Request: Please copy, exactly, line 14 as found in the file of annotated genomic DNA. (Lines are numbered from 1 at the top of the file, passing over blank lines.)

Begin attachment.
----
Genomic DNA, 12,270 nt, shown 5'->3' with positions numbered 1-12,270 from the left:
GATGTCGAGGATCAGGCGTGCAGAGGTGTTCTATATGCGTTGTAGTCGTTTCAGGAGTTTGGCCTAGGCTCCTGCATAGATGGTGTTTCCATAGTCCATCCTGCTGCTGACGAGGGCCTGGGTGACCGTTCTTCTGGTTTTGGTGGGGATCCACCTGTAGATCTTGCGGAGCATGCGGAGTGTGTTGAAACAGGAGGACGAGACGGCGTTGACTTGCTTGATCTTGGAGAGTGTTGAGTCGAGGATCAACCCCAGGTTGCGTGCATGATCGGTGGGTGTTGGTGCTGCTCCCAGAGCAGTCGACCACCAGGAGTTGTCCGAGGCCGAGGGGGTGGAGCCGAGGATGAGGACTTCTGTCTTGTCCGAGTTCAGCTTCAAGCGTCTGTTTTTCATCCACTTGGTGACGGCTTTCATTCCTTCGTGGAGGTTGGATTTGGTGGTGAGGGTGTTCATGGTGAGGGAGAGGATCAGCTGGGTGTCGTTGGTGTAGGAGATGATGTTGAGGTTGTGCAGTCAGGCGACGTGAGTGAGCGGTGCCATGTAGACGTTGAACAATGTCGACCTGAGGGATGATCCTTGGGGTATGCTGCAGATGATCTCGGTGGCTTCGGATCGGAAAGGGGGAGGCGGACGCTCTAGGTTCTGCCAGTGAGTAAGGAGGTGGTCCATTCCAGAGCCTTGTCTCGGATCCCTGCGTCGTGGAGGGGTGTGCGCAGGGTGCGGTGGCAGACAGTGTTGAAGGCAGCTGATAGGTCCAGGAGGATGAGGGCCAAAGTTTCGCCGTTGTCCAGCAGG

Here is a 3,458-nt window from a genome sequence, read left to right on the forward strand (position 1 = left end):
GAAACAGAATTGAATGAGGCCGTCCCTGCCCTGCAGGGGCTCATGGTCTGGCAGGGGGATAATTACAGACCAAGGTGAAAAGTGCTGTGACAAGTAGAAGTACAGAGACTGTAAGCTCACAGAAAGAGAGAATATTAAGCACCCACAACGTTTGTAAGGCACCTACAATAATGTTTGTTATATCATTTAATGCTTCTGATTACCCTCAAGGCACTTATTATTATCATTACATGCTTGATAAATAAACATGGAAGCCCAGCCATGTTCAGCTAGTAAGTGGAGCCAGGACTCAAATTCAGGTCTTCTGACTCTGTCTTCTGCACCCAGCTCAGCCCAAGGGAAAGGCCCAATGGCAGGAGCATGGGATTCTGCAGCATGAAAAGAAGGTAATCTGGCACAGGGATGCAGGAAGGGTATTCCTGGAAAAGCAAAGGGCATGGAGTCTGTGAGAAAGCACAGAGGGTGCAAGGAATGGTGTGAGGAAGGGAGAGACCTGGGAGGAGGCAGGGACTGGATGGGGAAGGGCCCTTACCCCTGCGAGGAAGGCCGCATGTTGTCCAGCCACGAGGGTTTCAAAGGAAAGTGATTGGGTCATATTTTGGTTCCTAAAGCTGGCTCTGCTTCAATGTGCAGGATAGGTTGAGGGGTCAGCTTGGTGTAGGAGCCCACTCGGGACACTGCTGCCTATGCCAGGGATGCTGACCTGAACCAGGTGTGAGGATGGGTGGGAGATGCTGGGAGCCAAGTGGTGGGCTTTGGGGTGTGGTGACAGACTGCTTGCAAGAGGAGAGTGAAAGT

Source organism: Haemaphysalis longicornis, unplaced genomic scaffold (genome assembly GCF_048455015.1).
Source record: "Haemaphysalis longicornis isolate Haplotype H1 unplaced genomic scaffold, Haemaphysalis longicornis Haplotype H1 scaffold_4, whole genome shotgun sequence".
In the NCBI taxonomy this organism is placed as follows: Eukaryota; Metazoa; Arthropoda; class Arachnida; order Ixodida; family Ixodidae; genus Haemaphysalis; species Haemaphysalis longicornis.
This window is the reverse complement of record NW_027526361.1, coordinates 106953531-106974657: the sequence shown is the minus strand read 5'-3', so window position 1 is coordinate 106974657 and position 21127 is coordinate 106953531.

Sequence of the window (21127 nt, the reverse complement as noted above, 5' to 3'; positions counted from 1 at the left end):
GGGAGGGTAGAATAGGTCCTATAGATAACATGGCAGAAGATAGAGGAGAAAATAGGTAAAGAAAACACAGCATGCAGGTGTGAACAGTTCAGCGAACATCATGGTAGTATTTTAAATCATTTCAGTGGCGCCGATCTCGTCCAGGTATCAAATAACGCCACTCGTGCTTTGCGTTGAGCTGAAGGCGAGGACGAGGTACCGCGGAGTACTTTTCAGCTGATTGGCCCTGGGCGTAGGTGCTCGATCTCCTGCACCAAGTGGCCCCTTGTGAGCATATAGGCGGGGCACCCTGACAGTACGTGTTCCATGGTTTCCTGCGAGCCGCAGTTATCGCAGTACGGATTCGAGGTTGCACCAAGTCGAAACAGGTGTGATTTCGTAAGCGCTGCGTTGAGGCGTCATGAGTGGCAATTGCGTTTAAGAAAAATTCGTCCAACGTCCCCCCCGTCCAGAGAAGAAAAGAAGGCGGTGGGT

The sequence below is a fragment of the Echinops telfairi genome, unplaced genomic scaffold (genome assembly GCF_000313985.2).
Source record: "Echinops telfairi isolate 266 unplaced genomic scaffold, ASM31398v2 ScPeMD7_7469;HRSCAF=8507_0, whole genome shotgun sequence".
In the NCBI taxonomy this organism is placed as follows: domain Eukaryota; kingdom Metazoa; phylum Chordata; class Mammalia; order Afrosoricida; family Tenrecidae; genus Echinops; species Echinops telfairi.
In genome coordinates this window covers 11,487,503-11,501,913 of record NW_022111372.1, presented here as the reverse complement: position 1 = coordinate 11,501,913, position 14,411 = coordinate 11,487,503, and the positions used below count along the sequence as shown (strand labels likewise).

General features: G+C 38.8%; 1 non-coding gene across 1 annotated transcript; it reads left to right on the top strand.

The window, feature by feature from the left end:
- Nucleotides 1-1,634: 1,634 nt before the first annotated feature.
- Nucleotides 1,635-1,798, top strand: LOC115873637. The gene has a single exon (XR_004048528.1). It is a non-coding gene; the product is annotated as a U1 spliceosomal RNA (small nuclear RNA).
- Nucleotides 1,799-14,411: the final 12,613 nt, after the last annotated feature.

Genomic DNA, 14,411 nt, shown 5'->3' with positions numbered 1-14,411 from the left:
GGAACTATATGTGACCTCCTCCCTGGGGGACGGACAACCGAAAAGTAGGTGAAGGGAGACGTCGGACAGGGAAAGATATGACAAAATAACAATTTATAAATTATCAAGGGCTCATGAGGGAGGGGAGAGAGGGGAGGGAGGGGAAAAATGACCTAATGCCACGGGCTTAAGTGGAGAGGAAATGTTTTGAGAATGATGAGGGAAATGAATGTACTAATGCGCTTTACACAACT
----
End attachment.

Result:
In genome coordinates this window covers 11,487,503-11,501,913 of record NW_022111372.1, presented here as the reverse complement: position 1 = coordinate 11,501,913, position 14,411 = coordinate 11,487,503, and the positions used below count along the sequence as shown (strand labels likewise).